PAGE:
This article was updated on September 25th, 2021It can be difficult to keep weight on an older dog for several reasons, including poor appetite, poor digestive function, loss of muscle mass, slowing metabolism and more. However, Illness/disease can cause sudden, significant or sustained weight loss and ANY dog who experiences noticeable and/or sustained weight loss needs to be examined by a veterinarian to make sure that there is no underlying health condition which is causing the problem. Weight loss is not always ‘just a part of old age’. If your dog is given a clean bill of health by your veterinarian and yet is still losing weight, there are steps you can take which may slow down, halt or even reverse the weight loss. Of course, it’s healthier for your dog to be lean rather than heavy, and I wouldn’t suggest trying to add pounds to a dog who is already on the plus-size side of average! The suggestions on this page are only for senior dogs who are underweight and have been thoroughly examined by a veterinarian to rule out illness/disease.
Dietary Changes for Skinny Older DogsIf you’re trying to keep weight on an older dog who is healthy, but skinny, there are a few tweaks you can make to his diet/feeding which may help.
Feed Premium FoodAs our dogs age, their appetite will often decrease and their bodies can find it more difficult to absorb nutrients from their food. So, it makes sense to ensure that the food they are eating is the highest quality, and most nutrient dense option you can offer. Although there are many foods formulated for senior dogs, a lot of them are ‘low fat’ or ‘low calorie’ to address the excess pounds many older dogs carry. These are obviously not a good choice for a dog who is having trouble maintaining a healthy weight. Older dogs can find it more difficult to utilize the protein from their diets, so a food with above average protein content is recommended. High quality meat proteins are the best. It’s also important to choose a food which will not worsen any existing or chronic health problems your dog has, if you are unsure about this then ask your vet for their recommendation. For a HEALTHY senior dog who simply needs to gain a few pounds, or slow down an existing weight loss pattern, look for dog foods which contain:
- Above average caloric density (upward of 400 K/cal per cup)
- Above average protein content (35% +)
- Above average fat content (15 – 20% +)
Make Meals More AppealingIf eating more of a high calorie/high fat diet is one of the best ways to keep weight on older dogs… then figuring out how to make sure they eat their meals is vitally important. Many senior dogs have reduced appetites. This can be caused by many different things, some internal, some external. Some of the causes of decreased appetite in old dogs include:
- Reduced sense of smell/taste
- Dental discomfort or tooth loss
- Poor/slow digestive function
- Lack of exercise/mobility
- Underlying organ dysfunction
- Choosing smaller kibble pieces rather than larger ones
- Soaking it in warm water or bone broth for 10 mins before serving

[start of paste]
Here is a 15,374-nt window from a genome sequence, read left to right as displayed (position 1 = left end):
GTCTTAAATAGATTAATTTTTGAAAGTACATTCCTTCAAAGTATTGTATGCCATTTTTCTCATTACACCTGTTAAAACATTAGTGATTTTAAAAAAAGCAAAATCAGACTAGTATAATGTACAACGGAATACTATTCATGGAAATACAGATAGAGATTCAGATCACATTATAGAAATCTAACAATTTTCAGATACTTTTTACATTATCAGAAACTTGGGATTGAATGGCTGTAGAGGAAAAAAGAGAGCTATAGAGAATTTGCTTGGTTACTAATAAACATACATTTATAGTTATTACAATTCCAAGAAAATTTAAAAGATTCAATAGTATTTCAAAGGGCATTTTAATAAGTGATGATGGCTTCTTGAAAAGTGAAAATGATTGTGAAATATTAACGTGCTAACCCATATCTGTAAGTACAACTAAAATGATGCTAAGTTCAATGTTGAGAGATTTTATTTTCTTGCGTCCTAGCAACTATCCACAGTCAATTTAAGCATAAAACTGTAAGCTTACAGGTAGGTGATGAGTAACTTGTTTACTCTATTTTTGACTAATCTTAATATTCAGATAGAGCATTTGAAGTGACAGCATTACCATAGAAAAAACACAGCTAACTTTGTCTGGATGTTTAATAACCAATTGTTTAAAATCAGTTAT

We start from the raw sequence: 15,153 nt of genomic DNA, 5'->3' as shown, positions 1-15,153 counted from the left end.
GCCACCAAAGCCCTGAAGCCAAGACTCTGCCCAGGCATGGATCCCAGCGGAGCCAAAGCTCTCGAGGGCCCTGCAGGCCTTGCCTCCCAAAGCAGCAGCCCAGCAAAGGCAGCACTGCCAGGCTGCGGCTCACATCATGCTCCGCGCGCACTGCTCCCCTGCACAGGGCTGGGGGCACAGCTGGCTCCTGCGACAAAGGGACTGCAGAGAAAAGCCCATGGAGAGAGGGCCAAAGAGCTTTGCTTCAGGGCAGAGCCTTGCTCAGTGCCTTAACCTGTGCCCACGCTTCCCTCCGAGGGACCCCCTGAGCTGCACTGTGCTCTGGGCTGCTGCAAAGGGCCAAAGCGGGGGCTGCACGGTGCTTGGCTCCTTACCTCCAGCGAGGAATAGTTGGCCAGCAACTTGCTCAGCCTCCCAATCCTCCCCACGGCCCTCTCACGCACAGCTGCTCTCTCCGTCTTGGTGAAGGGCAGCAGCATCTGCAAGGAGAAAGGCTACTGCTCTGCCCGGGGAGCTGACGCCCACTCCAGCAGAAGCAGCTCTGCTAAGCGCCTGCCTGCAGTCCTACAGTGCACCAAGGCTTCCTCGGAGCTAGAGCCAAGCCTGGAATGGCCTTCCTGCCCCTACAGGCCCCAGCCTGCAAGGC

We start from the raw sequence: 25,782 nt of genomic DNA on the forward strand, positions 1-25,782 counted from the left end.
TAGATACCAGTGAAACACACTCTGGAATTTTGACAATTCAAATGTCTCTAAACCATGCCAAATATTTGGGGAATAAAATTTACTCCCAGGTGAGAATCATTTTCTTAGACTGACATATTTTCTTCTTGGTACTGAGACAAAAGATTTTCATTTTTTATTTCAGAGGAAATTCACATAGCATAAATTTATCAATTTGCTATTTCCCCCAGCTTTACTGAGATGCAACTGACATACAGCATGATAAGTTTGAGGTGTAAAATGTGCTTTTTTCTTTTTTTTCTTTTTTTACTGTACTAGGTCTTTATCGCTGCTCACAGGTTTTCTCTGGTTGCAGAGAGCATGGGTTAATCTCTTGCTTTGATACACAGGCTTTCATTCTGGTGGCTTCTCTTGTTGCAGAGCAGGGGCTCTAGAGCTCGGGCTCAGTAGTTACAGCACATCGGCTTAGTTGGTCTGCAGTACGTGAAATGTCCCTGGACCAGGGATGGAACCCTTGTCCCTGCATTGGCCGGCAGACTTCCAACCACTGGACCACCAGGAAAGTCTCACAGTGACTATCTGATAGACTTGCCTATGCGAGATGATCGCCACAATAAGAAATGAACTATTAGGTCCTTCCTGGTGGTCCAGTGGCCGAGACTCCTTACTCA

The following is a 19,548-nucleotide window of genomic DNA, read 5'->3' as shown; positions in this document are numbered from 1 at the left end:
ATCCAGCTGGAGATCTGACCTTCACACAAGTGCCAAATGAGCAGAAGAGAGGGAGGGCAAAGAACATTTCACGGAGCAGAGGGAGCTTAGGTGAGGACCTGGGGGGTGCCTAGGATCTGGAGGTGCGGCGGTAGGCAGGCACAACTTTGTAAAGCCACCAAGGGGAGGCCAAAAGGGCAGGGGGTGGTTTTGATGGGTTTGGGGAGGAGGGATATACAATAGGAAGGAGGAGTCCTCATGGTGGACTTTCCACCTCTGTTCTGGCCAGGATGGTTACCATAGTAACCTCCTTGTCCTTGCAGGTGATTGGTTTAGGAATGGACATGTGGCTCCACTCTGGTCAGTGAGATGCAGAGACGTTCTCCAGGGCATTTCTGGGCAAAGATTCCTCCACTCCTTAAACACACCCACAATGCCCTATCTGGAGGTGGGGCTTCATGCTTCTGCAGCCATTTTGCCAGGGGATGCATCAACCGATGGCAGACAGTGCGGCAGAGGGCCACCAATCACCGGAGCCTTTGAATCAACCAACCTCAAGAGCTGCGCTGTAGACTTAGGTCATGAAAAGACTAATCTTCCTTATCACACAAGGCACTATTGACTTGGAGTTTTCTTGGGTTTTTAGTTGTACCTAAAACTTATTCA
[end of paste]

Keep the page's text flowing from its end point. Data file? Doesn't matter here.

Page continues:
- Adding a scoop of premium canned food or tasty gravy/bone broth
- Adding a small amount of cooked chicken, or low sodium chicken broth
- Adding a little canned tuna and/or the oil/water from the can
- Adding a little scrambled egg
Improve Your Dogs’ Digestive FunctionAs dogs age, their bodily functions and systems become less efficient in general. Because of this some older dogs can have difficulty digesting their food and absorbing the nutrients they need. It’s important to be aware that there are underlying health conditions such as exocrine pancreatic insufficiency and pancreatitis that require veterinary attention. But once these have been ruled out… There are supplements and digestive aids which can help improve your senior dogs’ digestive system health and function. Probiotics, prebiotics and digestive enzymes can all be viable options. Some of the products that fit this bill include….
High Calorie Supplements for DogsSometimes puppies, sick convalescing dogs or senior dogs need a bit of a nutritional ‘boost’ to help them gain strength. Calorie dense nutritional supplements can help with this. These supplements usually come as a paste or as a liquid and can be fed to a puppy/dog alone, or as part of a meal. Here are two options that are popular:
Homemade Dog FoodPreparing homemade meals for an older dog who is having problems with gaining/maintaining a healthy weight is definitely an option. If you use fresh, human-grade ingredients and add the correct supplements, vitamins and minerals you can create nutritious and easily digested meals for your senior dog. Just be sure to not add any vegetables/fruits that may be toxic to dogs. But it’s vitally important to get the ratio of nutrients correct, and the added supplements. If this is a route that you’re interested in following I would strongly recommend discussing it with your vet who knows your dog and will be able to give you guidelines for creating meals that provide what he needs. Read more about senior dog nutrition:
- 9 Tips from Our Veterinarians to Help Your Old Dog Eat More
- Weight Loss In Old Dogs: Our Veterinarians Share What To Do
- Older Dog Not Eating? Our Vet Explains What to Do
- The Best Supplements For Older Dogs
- About Senior Dog Supplements
Disclaimer: This website's content is not a substitute for veterinary care. Always consult with your veterinarian for healthcare decisions. Read More.